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Hands for God expands ministry for those in need

By RENEE WEBB, Globe reporter
(Email Renee)

What began as a prayer shawl ministry about 11 years ago at Immaculate Conception Parish in Sioux City has branched out into other areas based on requests or need.

Lori Helland, director of liturgy and music who oversees this ministry, said about 20 to 25 women are involved in the ministry.

“While prayer shawls are still a big part of it, it encompasses more than that,” she explained. With that in mind, a few years back the group took on a new name – Hands for God.

Prayer while making the items has remained a constant.

“Whatever we make – if it is baby blankets for Birthright or Mary’s Choice – there are always prayers involved,” said Helland, who noted prayers are offered for the recipients of the items. Plus, at various times of the year students from Mater Dei School will lead the women in prayer at the start of their meetings.

Some women crochet, some knit and others use a loom. A gifted few women are versatile in all forms. They make full-size afghans, lap robes, baby blankets, baby sweaters, hats and more.

“Now we are doing hats and scarves for the Knights of Columbus Coats for Kids at Mary’s Choice. We have made afghans for clients at Mid-Step Services. I open it up to whatever they feel called to do,” said Helland, who added they have made military prayer clothes as well for soldiers. Some of their items are given to the domestic violence shelter, residents of nursing homes and the Gospel Mission.

Pat Miller, who is a founding member of the group, mainly makes prayer shawls and lap robes, which she explained are the perfect size for someone in a wheelchair.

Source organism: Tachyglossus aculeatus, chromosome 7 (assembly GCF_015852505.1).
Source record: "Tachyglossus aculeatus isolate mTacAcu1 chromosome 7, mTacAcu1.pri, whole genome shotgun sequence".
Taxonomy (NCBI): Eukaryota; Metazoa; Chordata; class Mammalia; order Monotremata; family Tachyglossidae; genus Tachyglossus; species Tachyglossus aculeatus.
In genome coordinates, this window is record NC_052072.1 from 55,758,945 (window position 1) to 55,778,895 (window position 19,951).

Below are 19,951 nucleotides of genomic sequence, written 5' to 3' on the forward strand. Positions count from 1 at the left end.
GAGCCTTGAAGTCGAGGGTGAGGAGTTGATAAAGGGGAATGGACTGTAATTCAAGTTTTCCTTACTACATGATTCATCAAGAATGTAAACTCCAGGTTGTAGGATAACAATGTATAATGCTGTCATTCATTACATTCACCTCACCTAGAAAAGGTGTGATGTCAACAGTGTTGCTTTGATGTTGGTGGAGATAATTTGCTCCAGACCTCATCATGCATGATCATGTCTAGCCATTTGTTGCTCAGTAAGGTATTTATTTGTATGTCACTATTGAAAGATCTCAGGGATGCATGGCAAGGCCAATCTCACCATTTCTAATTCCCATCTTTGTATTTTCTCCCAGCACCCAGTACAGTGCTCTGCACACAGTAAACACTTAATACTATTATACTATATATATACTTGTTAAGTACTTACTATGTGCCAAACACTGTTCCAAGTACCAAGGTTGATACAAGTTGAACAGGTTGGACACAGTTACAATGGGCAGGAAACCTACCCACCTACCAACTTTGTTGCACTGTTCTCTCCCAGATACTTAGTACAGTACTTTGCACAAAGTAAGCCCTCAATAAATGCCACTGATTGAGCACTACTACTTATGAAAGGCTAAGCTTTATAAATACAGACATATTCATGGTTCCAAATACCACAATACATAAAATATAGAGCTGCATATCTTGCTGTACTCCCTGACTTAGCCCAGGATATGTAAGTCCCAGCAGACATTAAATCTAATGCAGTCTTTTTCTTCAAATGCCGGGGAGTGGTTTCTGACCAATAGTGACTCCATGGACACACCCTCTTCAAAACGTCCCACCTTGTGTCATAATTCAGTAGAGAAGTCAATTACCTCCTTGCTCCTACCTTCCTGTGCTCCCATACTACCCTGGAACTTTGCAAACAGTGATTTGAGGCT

“It’s something we can do,” she said. “We can do it at home or at church. I’ve even taken bags of yarn with me when I have visited my daughter out in Rapid City. You can take it with you where you go, even in the car.”
Miller added, “I have lots of time on my hands and I can do this day or night. I love to do it and it’s very satisfying.”

Delila Senger, a member of the ministry for the last five years, creates preemie hats “because I am not talented with the needles. The looms work well for me.”

She likes being a part of the group “because it feels good to do something for others.” Senger also said she likes the involvement of the school children, who check out from time to time what the women have made and join with them in song and prayer.

Mary LeClair joined the group because she wanted to get to know more people and felt this was “a good giving project. I’ve learned more since I’ve been here with crocheting.”

She likes the flexibility of the ministry. Crocheted prayer shawls have become her specialty, although she also makes some items on the loom.

“I brought back six from Arizona last year and then after I got home, I did five more,” LeClair said. “Then I get tired and I just don’t do them for a while. There’s no pressure.”

Charlotte Sweeny is the member who came up with the name – Hands for God. The other ladies joked that she is “the star pupil” as Sweeny can pretty much do it all when it comes to this ministry – knit, crochet and use the loom. She acknowledged, though, that her real hobby and passion is for quilting.

One of the best parts about being associated with the Hands for God group is getting together with the others.

“I like the community,” Sweeny said. Besides, she added, “You can only make so many baby sweaters for your family, then you have to branch out.”

The women get together to work on their creations at certain times a year, such as weekly during Advent and Lent as well as monthly in the summer, but the work doesn’t stop there. Most continue making items on their own at home throughout the year.

Helland said this type of ministry is easy to start and can even involve the homebound.

“It is a way to reach out and touch people,” she said. “It shows that someone cares and is praying for them.”

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